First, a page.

It is the poet, Alfred Lord Tennyson, to whom we are indebted for the saying “a rift in the lute”, and he expressed its meaning in the lines from The Idylls of the King (Merlin and Vivien, 1870) in which it appeared:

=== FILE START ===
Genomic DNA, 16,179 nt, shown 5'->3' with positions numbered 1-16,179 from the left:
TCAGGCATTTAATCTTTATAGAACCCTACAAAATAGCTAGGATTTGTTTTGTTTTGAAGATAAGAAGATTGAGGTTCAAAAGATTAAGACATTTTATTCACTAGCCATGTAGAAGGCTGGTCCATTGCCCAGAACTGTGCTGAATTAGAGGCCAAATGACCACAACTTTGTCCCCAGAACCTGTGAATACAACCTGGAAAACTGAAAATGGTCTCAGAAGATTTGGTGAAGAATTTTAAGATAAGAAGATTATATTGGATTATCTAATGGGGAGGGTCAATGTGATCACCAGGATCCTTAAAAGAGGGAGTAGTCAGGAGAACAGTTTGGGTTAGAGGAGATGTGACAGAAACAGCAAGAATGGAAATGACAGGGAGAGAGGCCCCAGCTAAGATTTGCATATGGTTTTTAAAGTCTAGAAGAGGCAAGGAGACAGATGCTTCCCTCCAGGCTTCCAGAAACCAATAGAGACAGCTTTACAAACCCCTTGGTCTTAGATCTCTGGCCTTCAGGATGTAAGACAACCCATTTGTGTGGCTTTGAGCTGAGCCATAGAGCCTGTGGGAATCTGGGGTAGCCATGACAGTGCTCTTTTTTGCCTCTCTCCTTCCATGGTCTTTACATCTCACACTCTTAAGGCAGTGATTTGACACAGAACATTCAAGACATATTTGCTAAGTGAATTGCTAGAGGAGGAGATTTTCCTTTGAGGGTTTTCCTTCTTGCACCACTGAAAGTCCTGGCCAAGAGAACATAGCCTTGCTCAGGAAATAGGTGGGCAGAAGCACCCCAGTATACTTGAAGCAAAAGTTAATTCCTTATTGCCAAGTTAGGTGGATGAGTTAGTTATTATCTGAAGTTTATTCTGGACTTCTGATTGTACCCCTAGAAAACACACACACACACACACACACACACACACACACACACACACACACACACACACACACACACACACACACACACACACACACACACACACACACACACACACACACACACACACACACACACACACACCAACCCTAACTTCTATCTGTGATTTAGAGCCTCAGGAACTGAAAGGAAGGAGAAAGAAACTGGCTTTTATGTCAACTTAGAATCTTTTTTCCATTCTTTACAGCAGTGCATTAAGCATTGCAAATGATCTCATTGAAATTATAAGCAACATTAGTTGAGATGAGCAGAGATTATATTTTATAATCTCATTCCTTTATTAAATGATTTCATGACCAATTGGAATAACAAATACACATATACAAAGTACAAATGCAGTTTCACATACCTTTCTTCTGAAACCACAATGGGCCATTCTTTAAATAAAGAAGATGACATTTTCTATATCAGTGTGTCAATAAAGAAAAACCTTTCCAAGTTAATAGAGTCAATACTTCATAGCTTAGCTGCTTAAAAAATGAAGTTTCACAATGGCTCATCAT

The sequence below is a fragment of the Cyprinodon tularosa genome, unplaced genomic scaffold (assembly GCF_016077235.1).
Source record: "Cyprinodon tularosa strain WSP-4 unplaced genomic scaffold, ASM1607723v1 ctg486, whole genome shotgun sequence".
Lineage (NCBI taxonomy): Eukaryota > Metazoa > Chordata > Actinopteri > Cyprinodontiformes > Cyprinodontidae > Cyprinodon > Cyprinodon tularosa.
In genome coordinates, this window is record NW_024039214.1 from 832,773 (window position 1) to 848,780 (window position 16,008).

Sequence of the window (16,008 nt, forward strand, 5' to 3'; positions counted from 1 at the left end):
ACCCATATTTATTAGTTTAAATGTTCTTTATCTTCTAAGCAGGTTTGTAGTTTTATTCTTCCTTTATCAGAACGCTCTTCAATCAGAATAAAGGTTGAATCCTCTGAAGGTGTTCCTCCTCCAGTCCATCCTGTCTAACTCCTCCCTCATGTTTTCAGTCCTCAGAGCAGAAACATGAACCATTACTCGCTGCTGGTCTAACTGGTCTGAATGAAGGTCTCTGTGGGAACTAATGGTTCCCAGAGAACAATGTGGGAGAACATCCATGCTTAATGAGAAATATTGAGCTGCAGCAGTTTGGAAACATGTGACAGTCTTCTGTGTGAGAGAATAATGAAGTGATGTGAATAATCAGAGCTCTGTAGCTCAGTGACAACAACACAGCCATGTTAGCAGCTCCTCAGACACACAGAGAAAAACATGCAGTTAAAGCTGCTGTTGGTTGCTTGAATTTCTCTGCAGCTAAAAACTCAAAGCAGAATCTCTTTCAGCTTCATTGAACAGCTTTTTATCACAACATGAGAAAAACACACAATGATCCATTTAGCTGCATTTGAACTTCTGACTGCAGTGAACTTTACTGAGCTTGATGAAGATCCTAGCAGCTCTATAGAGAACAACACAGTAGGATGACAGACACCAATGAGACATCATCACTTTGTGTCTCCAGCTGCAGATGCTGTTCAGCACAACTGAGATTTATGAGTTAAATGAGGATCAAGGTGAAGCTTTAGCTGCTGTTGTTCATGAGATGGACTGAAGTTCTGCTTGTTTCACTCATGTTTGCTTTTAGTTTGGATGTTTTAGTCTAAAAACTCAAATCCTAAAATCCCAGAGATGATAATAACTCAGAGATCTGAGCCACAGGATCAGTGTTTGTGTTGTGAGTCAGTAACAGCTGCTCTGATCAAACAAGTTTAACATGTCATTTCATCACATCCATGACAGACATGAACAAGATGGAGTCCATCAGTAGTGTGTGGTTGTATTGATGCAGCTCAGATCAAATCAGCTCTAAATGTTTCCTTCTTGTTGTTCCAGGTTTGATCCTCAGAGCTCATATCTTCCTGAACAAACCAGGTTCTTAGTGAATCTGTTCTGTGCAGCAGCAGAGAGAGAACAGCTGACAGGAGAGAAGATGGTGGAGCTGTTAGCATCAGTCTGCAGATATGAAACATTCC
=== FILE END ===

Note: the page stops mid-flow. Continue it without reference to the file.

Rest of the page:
Faith and unfaith can ne’er be equal powers:
Unfaith in aught is want of faith in all.
It is the little rift within the lute,
That by and by will make the music mute,
And ever widening slowly silence all.